alumni news case that protected the Huron Place Cemetery yet again. So she couldn’t be more thrilled that the heroic efforts of the Conley sisters will be documented in a feature film produced by Ben Kingsley, the Oscar-winning star of “Gandhi” and “Schindler’s List.” Kingsley will play the role of Charles Curtis, a Kansa Indian and the only Native American vice president in U.S. history, in “Whispers Like Thunder.” “The Conley sisters gave up so much for service to our tribe,” Holly says. “They chose tradition, duty and love of tribe – which is love of family – over anything else, including commercial gain. They truly represent those values that all my tribal members aspire to and what led me to getting a legal education at KU law school. To have them recognized for their efforts and to have the opportunity for others to learn about our tribe and its history is a blessing.” ‘Trespassers, Beware’ Independent filmmaker Luis Moro co-wrote the screenplay for “Whispers Like Thunder” and hopes to begin filming later this year. Upon hearing the story of the Conley sisters from co-writer Trip Brooks, Moro immediately recognized the women’s efforts as universally inspirational. “They spent their entire lives on a worthy cause,” he says. “They were willing to fight the U.S. government and anyone else they had to so they could defend and protect everyone’s right to a sacred burial ground.” Lyda Conley earned her law degree from the Kansas City College of Law in 1902, just four years before Congress authorized the Secretary of the Interior to sell a tract of land in Kansas City, Kan., that had been given to the Wyandotte tribe as part of an 1855 treaty. Buried within the soil of that tract were Wyandotte Indians, many of whom had died on the banks of the Missouri River after being forcibly removed from Ohio and Michigan and waiting in vain for land promised them by the federal government. The legislation also authorized the removal of their bodies. A commission was formed to carry out the order, but Lyda Conley and her sister Lena had other plans. Former KU Law Professor Kim Dayton writes in her detailed account of the battle over the cemetery: “Late one night in the summer of 1906, Lyda and her sister stole into the Huron Place Cemetery and posted on each marked gravesite of their lineal ancestors a sign bearing the words ‘Trespassers, Beware.’” The women then raised a shack that they occupied, armed with double-barreled shotguns, in defense against encroachment by anyone who intended to carry out the “illegal” sale and desecration of the site.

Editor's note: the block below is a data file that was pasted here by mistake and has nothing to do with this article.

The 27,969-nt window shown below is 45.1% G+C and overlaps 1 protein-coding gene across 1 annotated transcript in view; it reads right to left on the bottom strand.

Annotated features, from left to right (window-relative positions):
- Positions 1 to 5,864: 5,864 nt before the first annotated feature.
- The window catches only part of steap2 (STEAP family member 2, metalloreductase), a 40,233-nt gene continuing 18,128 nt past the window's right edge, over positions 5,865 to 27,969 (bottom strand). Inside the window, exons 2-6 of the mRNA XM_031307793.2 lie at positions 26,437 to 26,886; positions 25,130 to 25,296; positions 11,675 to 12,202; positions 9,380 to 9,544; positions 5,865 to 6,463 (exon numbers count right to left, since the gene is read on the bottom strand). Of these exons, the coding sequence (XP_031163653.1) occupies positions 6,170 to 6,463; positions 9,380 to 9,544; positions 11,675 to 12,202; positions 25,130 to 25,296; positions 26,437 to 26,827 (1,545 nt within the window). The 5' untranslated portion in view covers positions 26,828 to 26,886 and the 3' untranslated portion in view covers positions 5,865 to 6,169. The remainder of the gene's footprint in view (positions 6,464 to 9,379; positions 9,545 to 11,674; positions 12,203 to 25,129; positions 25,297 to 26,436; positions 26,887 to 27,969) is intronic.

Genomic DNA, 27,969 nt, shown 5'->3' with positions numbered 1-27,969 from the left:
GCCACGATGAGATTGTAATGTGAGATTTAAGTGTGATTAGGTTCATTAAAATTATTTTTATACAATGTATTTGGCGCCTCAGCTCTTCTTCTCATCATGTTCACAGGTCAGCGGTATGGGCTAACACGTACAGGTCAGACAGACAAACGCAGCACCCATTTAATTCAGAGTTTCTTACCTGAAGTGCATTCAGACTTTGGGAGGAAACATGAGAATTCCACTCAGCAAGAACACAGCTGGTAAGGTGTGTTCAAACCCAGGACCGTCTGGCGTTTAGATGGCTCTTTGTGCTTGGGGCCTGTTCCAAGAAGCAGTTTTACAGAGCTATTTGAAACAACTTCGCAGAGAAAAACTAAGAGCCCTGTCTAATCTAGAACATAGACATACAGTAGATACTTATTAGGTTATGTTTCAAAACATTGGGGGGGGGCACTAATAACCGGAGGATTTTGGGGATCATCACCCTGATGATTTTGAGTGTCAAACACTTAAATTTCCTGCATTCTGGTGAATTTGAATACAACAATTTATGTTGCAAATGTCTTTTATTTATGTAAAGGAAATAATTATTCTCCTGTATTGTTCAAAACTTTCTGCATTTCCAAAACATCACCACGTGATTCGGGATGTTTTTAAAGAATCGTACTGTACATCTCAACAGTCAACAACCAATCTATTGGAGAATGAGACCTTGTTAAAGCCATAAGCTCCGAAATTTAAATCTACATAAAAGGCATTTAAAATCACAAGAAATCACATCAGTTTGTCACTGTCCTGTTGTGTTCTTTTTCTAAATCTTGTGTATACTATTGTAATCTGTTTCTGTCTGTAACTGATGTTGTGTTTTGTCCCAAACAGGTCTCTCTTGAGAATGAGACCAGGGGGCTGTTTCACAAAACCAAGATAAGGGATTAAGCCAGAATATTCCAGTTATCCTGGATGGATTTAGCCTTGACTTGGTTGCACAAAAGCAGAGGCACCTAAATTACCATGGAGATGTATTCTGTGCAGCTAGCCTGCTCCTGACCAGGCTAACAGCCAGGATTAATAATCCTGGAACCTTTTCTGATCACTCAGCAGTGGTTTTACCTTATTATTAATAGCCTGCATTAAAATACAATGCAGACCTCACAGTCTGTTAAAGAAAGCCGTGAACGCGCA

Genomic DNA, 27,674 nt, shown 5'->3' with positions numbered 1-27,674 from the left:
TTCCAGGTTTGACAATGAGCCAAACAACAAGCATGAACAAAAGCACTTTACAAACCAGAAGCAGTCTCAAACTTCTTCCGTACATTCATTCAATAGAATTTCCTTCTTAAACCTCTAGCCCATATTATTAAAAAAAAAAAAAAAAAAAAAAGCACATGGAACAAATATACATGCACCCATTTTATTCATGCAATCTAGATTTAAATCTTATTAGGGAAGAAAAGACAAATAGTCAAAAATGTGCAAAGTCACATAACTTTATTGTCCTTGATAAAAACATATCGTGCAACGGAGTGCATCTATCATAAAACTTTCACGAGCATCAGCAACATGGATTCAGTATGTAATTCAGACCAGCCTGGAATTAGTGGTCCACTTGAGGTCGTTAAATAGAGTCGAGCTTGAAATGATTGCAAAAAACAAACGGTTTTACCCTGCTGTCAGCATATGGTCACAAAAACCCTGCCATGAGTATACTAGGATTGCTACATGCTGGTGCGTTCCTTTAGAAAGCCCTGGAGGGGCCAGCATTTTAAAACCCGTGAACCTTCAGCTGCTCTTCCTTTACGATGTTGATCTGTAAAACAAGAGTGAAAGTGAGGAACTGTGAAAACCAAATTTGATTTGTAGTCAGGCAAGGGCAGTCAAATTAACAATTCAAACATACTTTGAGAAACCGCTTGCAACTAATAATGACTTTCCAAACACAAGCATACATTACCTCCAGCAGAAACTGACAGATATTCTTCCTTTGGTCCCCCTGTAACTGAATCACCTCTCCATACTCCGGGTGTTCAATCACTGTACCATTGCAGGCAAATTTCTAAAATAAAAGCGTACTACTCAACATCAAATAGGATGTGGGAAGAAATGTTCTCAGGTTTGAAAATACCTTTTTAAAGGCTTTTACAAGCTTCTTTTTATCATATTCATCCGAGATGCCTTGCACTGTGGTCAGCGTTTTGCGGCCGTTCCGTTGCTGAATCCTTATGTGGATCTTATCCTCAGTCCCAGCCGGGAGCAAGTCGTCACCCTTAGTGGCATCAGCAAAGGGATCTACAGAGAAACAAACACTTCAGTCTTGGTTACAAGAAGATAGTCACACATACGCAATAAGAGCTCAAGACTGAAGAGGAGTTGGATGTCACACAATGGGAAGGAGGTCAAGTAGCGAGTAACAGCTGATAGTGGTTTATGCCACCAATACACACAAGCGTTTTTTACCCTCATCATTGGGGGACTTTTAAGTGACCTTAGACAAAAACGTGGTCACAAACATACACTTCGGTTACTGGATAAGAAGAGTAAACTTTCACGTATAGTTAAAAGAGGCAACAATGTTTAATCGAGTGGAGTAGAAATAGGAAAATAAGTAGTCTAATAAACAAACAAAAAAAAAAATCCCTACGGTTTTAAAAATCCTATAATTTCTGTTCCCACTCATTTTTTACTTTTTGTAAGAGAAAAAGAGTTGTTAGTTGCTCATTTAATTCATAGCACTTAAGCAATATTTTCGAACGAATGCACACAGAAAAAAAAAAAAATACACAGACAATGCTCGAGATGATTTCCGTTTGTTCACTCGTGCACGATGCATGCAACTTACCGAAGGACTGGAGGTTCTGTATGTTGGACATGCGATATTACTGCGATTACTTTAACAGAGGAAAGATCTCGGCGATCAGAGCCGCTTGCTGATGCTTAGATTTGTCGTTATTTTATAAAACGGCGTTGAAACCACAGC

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Lyda Conley at her 1902 graduation from the Kansas City College of Law. Fierce protectors Lyda Conley went on to file a petition for injunction in the U.S. Circuit Court for the District of Kansas that was quickly dismissed for lack of federal jurisdiction. Undeterred, she filed an amended complaint, and her case eventually made the U.S. Supreme Court docket in 1910. Although she had been admitted to the Missouri bar eight years earlier, Conley was unable to find an attorney who would vouch for her character and fitness to practice before the Supreme Court, Dayton writes. So she appeared pro se – the third woman, the second woman attorney and the first woman of Native American descent to appear and argue at the Supreme Court of the United States. The Court upheld the lower court’s dismissal, clearing the legal path for the cemetery’s sale. Standing in the way of that transaction: the Conley sisters and their graveside shack.
Published on May 4, 2009
Published on May 4, 2009
A magazine for alumni and friends of the University of Kansas School of Law. Story highlights include: Alumni spread legal roots in rural Ka...